haha didn't look at the dates, just used the forums "todays post" search and this thread was there..

and colbalt, the "400" big block was in trucks (really a 402)
I've yet to see an a body with a 400 badge and a 402 factory installed..
and I've been to 5 chevellabrations ..
my 71 elcamino was listed as a 396 and was a 402.. iirc the 402 was dead after 72 and the 454 was the lone big block in pass cars..
trucks got the 366/427 tall deacks or a 454
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  #39 (permalink)  
Old 03-01-2012, 05:45 AM
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Quote:
Originally Posted by stich626
and colbalt, the "400" big block was in trucks (really a 402)
I've yet to see an a body with a 400 badge and a 402 factory installed..
and I've been to 5 chevellabrations ..
Yeah, I made it all up.

http://www.malibu400.com/


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  #40 (permalink)  
Old 03-01-2012, 09:28 PM
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history of chevy v8

Saw one ommission somwhere, the LQ4 truck engine was listed with 325 hp. but the engine that lot of hottrodders look for in junkyards is the LQ9 truck engine with four bolt , cross bolted 345 hp. I landspeed race a 2003 SS Silverado truck and set a landspeed class record at the Maxton Mile last Oct. at 127.999 mph in a 5400 lb.truck. I have an appointment next Tuesday at an LS platform performance shop, my truck is already updated to 365 hp. and next weeks improvements is going to produce 50+ hp. Leaving April 26 to run the first ever Ohio Mile and hopefully get two more landspeed records and I have a goal of running 130 to 135 mph.
Was fortunate enough own a 63 split window coupe with fuel injection.
A 67 Corvette, 427 ci. 390 hp.
A ss Impala 427 ci. 390 hp.
A 63, 409 Impala SS, 400 hp
Two original 69 Z28'S 302 ci, 290 hp +++
Lots of 265, 283, 327, and 350 ci. chevys
Two mid 90's Z28, LT1 engines

This is a great thread, congrats.
Garrell Patterson
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  #41 (permalink)  
Old 03-02-2012, 12:38 AM
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I also had a 427/390 HP Impala, a 1969 SS. Was my Dad's before I got it. I wanted a Malibu 400, but he was paying the freight, sooo we got the A-body instead. Had the white w/gold 'thread' interior, buckets, console, TH400 w/the horseshoe shifter. Had those fiber optic light sensors on the front fenders. Big, comfy ride w/a good top end. Not so much of a 1/4 miler, though.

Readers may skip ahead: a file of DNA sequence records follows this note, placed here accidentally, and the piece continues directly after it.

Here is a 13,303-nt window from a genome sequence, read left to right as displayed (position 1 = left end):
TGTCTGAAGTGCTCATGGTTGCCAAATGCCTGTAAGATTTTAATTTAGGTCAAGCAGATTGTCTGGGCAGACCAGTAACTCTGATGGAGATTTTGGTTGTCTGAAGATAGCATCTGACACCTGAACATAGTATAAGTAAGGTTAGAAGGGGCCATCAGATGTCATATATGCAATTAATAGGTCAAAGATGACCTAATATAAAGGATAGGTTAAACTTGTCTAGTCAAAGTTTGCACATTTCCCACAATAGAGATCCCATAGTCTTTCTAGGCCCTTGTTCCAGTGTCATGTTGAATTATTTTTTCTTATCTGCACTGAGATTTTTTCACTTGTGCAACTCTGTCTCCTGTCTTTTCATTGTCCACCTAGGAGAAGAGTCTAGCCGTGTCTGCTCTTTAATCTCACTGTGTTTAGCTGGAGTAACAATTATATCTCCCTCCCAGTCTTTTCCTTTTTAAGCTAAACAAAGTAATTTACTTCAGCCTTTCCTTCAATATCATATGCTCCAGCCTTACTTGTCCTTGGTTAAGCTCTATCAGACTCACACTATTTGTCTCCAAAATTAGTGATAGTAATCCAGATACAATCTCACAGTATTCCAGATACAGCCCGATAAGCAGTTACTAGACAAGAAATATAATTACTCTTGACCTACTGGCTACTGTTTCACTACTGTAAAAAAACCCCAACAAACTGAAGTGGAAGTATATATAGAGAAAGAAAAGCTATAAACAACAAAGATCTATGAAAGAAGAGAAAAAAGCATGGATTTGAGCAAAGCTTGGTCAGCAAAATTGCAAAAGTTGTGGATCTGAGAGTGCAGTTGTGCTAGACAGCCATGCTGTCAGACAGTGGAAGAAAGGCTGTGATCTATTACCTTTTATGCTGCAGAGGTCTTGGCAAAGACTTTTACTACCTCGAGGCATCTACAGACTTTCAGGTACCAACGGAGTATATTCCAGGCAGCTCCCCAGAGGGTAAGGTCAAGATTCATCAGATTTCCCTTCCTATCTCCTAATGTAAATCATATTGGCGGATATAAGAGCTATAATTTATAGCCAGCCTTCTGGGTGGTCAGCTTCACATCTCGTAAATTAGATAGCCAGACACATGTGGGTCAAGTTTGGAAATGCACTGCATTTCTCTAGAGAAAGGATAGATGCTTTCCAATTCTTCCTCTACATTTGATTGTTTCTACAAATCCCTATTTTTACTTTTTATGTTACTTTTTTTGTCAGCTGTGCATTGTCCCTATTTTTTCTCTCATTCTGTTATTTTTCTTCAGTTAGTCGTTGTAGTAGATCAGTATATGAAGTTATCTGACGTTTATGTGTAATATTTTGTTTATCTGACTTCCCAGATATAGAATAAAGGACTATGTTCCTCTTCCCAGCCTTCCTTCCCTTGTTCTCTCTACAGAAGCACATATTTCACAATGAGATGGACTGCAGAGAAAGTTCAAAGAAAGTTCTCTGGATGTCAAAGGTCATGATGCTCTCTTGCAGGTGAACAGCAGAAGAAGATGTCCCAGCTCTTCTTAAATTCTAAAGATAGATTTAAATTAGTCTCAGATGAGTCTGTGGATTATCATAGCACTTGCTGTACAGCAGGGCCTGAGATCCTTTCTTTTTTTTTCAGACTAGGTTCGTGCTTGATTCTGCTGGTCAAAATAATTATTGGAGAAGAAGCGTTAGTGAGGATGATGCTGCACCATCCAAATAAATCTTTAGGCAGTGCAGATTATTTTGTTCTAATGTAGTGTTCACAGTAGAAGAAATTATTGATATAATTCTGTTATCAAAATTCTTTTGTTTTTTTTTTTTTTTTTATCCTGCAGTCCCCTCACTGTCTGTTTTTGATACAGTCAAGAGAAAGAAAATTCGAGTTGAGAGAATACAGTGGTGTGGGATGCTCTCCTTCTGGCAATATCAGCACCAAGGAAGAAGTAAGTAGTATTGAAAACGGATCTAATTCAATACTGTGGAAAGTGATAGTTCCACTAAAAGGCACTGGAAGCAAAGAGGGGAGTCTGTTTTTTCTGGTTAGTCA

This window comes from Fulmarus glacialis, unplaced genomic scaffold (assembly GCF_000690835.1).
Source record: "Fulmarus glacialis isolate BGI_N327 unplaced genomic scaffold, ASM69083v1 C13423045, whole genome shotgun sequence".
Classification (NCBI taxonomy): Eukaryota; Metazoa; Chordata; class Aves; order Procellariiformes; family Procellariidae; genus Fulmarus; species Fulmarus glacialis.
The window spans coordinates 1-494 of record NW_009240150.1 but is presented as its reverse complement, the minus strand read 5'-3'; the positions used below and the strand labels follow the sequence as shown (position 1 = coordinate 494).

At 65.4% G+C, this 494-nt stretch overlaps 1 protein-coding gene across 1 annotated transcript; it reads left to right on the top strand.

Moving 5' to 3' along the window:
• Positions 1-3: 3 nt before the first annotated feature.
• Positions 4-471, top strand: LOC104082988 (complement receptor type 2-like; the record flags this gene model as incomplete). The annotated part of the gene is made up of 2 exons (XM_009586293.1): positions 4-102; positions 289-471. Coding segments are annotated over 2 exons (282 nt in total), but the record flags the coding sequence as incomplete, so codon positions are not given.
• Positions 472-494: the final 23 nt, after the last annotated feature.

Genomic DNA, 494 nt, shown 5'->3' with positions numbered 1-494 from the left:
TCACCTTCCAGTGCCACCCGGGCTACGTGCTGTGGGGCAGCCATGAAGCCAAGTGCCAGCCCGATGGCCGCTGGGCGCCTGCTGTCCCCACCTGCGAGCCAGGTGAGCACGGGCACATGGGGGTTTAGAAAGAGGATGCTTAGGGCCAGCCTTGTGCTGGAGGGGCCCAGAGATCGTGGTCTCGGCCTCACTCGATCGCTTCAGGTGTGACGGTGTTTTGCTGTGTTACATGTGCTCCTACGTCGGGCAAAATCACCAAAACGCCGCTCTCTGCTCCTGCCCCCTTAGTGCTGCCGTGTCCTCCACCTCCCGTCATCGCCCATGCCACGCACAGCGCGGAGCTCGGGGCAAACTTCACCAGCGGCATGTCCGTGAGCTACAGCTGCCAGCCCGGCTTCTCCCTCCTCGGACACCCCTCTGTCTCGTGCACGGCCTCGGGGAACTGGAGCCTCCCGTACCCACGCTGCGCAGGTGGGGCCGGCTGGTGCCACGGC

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  #42 (permalink)  
Old 03-02-2012, 01:43 AM
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history of chevy v8

Good to hear from you, we bump into each other every few weeks. Again I am going on my brothers memory, my SS Impala was a red 67. With a cam change, headers and it was ordered with a 4:11 rear gear it would pull the front wheels off the pavement enough that it colasped the front suspension, oh yeah power steering and no other power robbing option. Magazines never talked about how many of any model was made back then but total 67 SS 427's produced was 1930.

Garrell
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  #43 (permalink)  
Old 03-02-2012, 05:57 PM
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Hi Garrell. My 427 Impala SS didn't run anywhere near that good, more of a "Gentleman's Express".

I originally wanted him to get a '69 Z-28 but there was no way- he liked his big cars w/big engines (we had a Bonneville, Riviera, Chrysler 300G at one time or another). When the Z-28 and BBC Malibu got shot down we ended up w/the Impala. For whatever reason he didn't care for '68-'69 A-cars and the '70 wasn't out yet...
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  #44 (permalink)  
Old 03-02-2012, 06:57 PM
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It would still be a desirable car today, it was purchased as a family car where mine was built for one thing only. I am kind of parcial to the big cars myself. One of my favorite cars is a 1970 Pontiac Bonneville with the two four barrell option.

Garrell